--  and l.name in ('cache buffers chains', 'row cache objects', 'shared pool', 'Result Cache: RC Latch', 'kokc descriptor allocation latch')
--  and lower(l.name) like '%kokc%'
group by l.name order by cnt desc, l.name;

NAME                               CNT     RATIO
--------------------------------- ------  ------
cache buffers chains               32768   75.38
simulator hash latch               2048    4.71
...                                        
row cache objects                  56      0.13
...                                        
shared pool                        7       0.02
...                                        
Result Cache: RC Latch             1       0
... 
kokc descriptor allocation latch   1       0

770 rows selected.
(-------------- cache buffers chains --------------
Hidden Parameters and default values: 
  _db_block_hash_latches=32768    Number of database block hash latches,
  _db_block_hash_buckets=1048576  Number of database block hash buckets 
           1048576/32768=32       buckets per latch
 
Blog: Hot Block Identification and latch: cache buffers chains
-------------- simulator hash latch --------------
Blog: Row Cache and Sql Executions (IV)
-------------- row cache objects --------------
"Current Location" 
and
Blog: nls_database_parameters, dc_props, latch: row cache objects
-------------- shared pool --------------
Blog: sql_id and idn to shared pool subpool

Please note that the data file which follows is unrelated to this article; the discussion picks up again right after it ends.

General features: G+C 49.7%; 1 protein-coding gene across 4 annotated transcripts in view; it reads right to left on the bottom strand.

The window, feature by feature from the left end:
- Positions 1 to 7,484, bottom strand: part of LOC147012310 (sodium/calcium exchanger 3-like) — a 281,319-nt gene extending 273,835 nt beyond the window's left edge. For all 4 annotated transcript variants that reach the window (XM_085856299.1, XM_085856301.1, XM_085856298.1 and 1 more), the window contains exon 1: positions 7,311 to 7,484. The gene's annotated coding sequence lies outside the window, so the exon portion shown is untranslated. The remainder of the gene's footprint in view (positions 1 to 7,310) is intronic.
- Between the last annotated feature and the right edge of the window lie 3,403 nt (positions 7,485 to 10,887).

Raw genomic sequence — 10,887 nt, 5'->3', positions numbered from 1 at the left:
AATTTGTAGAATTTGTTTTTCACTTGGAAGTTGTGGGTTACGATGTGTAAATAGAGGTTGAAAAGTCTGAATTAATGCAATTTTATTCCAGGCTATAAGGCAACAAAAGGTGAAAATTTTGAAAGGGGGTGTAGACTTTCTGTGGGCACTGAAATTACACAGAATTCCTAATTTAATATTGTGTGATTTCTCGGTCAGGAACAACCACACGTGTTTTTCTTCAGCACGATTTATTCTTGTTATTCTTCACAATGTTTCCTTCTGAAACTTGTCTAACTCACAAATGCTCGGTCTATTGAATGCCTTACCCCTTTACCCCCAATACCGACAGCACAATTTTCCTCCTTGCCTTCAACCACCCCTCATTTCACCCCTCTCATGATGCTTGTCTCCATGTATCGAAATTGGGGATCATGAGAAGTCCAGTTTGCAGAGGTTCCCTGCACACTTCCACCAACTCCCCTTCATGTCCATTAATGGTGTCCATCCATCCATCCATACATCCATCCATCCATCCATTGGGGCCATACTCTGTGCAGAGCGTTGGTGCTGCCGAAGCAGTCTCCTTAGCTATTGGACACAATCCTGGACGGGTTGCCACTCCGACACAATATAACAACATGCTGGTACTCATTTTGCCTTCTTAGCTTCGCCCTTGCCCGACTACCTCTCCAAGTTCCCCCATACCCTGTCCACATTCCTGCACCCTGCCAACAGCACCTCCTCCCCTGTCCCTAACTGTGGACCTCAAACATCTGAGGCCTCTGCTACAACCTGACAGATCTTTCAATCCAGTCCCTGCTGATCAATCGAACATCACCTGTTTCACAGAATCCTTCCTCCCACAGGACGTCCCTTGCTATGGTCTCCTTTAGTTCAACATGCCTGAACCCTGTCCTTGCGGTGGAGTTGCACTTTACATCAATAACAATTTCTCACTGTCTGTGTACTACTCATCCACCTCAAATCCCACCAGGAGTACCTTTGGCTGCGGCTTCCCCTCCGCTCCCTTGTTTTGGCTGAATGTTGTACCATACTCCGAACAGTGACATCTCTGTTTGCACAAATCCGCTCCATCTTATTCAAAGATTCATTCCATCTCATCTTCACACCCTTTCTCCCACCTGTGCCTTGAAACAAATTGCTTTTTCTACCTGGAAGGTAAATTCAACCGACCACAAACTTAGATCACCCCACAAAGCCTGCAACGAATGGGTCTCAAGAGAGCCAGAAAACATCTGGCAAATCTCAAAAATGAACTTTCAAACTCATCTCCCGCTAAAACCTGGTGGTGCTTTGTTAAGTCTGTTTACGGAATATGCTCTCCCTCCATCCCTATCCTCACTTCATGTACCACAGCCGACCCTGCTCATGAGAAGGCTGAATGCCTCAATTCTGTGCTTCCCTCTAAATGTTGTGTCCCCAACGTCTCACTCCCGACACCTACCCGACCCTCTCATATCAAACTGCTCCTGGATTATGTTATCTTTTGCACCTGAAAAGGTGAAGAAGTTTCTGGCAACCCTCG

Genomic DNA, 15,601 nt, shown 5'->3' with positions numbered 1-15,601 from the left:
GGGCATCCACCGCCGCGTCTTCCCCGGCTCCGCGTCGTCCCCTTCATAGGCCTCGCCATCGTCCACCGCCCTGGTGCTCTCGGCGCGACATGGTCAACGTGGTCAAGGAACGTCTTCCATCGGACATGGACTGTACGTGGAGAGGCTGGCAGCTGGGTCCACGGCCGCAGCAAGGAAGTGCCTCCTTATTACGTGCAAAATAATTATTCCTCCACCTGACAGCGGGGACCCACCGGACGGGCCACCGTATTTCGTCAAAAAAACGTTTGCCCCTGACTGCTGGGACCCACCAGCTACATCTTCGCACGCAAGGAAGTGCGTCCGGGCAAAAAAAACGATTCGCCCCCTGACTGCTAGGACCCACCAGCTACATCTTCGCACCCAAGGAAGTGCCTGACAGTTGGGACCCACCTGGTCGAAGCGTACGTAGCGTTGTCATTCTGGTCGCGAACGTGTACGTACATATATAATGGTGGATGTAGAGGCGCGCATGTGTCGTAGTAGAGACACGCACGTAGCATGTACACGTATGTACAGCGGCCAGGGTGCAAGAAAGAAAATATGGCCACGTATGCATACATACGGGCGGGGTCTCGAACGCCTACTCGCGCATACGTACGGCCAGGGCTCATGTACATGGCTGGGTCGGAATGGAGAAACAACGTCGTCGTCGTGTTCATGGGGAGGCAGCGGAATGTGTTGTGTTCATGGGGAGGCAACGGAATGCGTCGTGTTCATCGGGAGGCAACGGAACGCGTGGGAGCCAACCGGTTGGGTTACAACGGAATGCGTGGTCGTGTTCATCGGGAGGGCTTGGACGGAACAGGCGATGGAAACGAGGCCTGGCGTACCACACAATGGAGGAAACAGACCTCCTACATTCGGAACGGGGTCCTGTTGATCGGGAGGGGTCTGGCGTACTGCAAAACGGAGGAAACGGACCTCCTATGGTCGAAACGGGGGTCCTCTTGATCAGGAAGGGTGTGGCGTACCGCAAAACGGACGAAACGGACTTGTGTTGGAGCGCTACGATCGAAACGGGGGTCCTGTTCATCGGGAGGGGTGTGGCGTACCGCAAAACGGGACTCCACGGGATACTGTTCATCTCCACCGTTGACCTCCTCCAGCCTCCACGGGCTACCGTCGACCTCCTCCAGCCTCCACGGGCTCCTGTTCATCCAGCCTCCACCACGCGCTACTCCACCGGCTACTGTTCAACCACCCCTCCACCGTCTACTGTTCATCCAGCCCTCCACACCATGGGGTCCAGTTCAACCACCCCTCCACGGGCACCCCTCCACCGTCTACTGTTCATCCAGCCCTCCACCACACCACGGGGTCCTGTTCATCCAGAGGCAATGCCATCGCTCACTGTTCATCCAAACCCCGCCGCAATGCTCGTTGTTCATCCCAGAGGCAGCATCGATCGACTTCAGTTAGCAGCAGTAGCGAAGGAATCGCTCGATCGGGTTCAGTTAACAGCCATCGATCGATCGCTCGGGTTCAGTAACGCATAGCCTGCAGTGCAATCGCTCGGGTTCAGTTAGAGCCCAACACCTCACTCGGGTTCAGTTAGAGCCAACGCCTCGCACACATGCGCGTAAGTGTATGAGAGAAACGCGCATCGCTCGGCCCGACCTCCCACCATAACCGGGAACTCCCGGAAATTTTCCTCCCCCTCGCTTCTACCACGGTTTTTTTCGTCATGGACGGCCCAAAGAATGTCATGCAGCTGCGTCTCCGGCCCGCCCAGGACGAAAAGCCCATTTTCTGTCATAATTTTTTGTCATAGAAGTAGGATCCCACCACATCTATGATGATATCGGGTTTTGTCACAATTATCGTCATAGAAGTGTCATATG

-------------- Result Cache: RC Latch --------------
Blog: Result Cache:0 rows updated Invalidations (IV)
-------------- kokc descriptor allocation latch --------------
Bug 14382262  latch free wait event in"kokc descriptor allocation latch"

Blog: dbms_aq.dequeue - latch: row cache objects on AIX
Blog: Shared Pool - KKSSP
)


5. AWR/ASH - Row Cache Objects


We collect AWR/ASH reports for one 10 minutes Run of Plsql Test in 42 parallel sessions, and extract all Row Cache Objects related Sections.


5.1. Load Profile


DB CPU(s) Per Second: 5.9 shows that all 6 CPU are busy (CPU intensive), and about 100*(1-5.9/66.2) = 91% of DB Time are in waiting.

Load Profile
  Per Second Per Transaction Per Exec Per Call
DB Time(s): 66.2 373.6 0 195.01
DB CPU(s): 5.9 33.2 0 17.34


5.2. Top 10 Foreground Events by Total Wait Time


23 %DB time is in Waiting Event for latch: row cache objects, with Wait Avg(ms) 46.85 (probably bigger than 10 ms CPU Scheduling time slice).

9 %DB time is in Waiting Event for library cache: mutex X, with Wait Avg(ms) 10.49.

Top 10 Foreground Events by Total Wait Time
Event Waits Total Wait Time (sec) Wait Avg(ms) % DB time
latch: row cache objects 196,081 9185.8 46.85 23
library cache: mutex X 367,581 3856 10.49 9.6
DB CPU   3554.8   8.9


5.3. SQL ordered by Elapsed Time


SQL_ID: 241pfd82cu4wj has 42,533,404 Executions with Elapsed Time 20,423.63 seconds, all in CPU.

SQL ordered by Elapsed Time
Elapsed Time (s) Executions Elapsed Time per Exec (s) %Total %CPU %IO SQL Id SQL Text
24,895.60 42 592.75 62.27 14.26 0 22thkvvjndnmj DECLARE job BINARY_INTEGER := ...
20,423.63 42,533,404 0 51.09 12.81 0 241pfd82cu4wj begin :1 := foo(:2, :3, :4); e...